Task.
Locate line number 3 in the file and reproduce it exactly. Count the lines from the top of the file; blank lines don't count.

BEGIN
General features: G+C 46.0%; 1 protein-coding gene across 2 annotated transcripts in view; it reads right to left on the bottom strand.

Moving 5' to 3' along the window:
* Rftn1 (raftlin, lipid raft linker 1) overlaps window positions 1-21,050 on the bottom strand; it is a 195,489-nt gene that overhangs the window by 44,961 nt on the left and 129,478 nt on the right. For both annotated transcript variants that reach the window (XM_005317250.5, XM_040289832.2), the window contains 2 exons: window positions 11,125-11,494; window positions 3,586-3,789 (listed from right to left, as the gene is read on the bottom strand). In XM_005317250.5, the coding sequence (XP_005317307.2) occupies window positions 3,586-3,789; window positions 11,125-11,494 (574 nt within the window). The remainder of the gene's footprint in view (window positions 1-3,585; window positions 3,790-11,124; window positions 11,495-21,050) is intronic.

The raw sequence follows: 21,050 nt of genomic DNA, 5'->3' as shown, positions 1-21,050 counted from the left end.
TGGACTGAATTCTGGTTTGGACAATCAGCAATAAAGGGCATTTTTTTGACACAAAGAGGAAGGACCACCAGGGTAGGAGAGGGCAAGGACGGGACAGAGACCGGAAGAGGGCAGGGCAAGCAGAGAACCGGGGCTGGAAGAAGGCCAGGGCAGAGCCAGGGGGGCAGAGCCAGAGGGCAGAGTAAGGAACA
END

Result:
* Rftn1 (raftlin, lipid raft linker 1) overlaps window positions 1-21,050 on the bottom strand; it is a 195,489-nt gene that overhangs the window by 44,961 nt on the left and 129,478 nt on the right. For both annotated transcript variants that reach the window (XM_005317250.5, XM_040289832.2), the window contains 2 exons: window positions 11,125-11,494; window positions 3,586-3,789 (listed from right to left, as the gene is read on the bottom strand). In XM_005317250.5, the coding sequence (XP_005317307.2) occupies window positions 3,586-3,789; window positions 11,125-11,494 (574 nt within the window). The remainder of the gene's footprint in view (window positions 1-3,585; window positions 3,790-11,124; window positions 11,495-21,050) is intronic.